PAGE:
“What is Sustainability?”

What is sustainability and what does it mean? The answer to this question depends on whom you ask. Some focus on environmental impact alone, or emphasize the idea of the triple bottom line (measuring performance of organizations or communities on separate economic, environmental, and social dimensions). However, one of the best known general definitions emerged from a 1987 UN report about sustainable development, which was described as development “meeting the needs of the present without compromising the ability of future generations to meet their own needs.” It is being increasingly acknowledged that economic, environmental, societal, and personal systems are interdependent and must be considered in an integrated way. In the business world, it is going to transform the ways we all work, live, and compete. The process has already begun and is fast catching up. 
While sustainability reporting is currently voluntary, many believe mandatory disclosure is inevitable. Already, thousands of corporations around the world engage in sustainability reporting. Ernst & Young research shows that more than two–thirds of the Fortune Global 500 publish some form of sustainability or corporate social responsibility (CSR) report. The pressure to report on sustainability comes from all sides: the financial community, customers, employees, NGOs, labour unions/activists and government regulators. The major challenge, however, is measuring, tracking, and reporting sustainability efforts. These tasks are especially difficult in light of the fact that consumers and other stakeholders are increasingly demanding complete transparency on sustainability. Companies are often expected to share such information as their carbon footprint and the specifics of their manufacturing practices.It is interesting to see companies promoting their products by claiming lower “carbon footprint” which refers to the amount of carbon dioxide gas (C02) emitted in the entire production cycle of the product from many sources. CO2 is the primary gas responsible for Global warming and the climate change. Similarly, the Corporate Social Responsibility (CSR) covers working conditions of the employees, their salaries, community welfare. Also, the use of sustainable/recyclable resources and energy efficient equipment and processes is becoming a compulsion to be competitive. The biggest drivers of corporate sustainability investments are government legislation, consumer concerns, and employee interest in sustainability. A recent MIT survey has cited the case of Nike which began taking a deep look at its operations after it faced criticism over labor practices at its Asian suppliers. The early efforts were siphoned onto a team focused on compliance and social responsibility. A turning point came when the team began to ask about the long-term implications of its product design and manufacturing decisions. Where did the product materials come from? Were they toxic? What happened at the end of a product’s life? Looking into manufacturing, they found it took three shoes’ worth of material to produce just two – one shoe, in effect, ended up as waste at a cost of $700 million a year. As a result, the goal for zero waste got the attention of senior managers. It became one of several long-term goals to reach by 2020 – along with zero toxic materials, closed loop systems and sustainable growth and profitability. The company brought the supply chain partners into the process, like Dow, DuPont, and BASF. The new design and production methods are helping Nike to reduce waste by up to 67%, cut energy use by 37%, and slash solvent use by 80% compared with other Nike products.The companies that holistically integrate their sustainability strategy throughout the business are winning and creating new sources of advantage to deliver measurable business results.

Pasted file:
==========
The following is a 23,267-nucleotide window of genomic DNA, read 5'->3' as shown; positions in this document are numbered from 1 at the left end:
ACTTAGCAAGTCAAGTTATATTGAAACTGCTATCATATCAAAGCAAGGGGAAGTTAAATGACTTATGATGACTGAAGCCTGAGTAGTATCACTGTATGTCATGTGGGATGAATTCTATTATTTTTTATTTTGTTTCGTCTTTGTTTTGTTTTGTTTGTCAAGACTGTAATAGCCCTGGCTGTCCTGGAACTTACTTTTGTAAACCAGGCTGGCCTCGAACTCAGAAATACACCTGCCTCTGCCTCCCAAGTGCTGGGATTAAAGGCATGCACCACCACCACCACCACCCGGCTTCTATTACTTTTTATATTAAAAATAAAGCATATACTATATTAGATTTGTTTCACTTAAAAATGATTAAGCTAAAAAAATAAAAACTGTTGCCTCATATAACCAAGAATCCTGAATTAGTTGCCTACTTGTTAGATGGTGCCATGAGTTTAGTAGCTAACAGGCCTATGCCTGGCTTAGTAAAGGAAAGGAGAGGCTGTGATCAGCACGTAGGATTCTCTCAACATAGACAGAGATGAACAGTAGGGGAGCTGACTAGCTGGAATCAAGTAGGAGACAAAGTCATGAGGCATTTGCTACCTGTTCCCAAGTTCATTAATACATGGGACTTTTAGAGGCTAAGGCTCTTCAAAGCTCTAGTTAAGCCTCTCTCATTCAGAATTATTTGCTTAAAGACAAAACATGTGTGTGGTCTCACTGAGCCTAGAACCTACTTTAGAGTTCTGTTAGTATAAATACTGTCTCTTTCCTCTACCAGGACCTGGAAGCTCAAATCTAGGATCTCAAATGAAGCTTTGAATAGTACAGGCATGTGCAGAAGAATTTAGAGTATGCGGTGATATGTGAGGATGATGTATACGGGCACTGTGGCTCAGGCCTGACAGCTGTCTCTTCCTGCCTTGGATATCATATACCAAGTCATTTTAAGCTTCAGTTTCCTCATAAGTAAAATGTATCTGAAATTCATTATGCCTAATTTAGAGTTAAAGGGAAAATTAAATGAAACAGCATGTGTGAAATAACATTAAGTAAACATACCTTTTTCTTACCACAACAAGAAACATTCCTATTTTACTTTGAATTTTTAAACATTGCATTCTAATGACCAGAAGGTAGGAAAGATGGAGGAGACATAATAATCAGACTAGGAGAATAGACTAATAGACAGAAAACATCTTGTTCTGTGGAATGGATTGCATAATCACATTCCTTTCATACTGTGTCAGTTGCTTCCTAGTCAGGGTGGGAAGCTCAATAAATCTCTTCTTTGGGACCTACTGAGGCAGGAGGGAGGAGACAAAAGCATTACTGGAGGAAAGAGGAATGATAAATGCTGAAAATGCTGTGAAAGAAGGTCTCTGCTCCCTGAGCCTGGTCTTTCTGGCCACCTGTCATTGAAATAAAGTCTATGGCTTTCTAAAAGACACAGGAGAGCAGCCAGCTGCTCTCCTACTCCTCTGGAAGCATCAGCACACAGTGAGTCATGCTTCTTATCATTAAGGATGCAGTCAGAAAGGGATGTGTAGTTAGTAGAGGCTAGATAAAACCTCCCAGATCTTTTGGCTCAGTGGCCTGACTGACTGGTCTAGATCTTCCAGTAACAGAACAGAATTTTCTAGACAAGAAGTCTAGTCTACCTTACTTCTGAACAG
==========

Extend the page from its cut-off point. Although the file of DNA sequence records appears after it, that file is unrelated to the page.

Managing Editor
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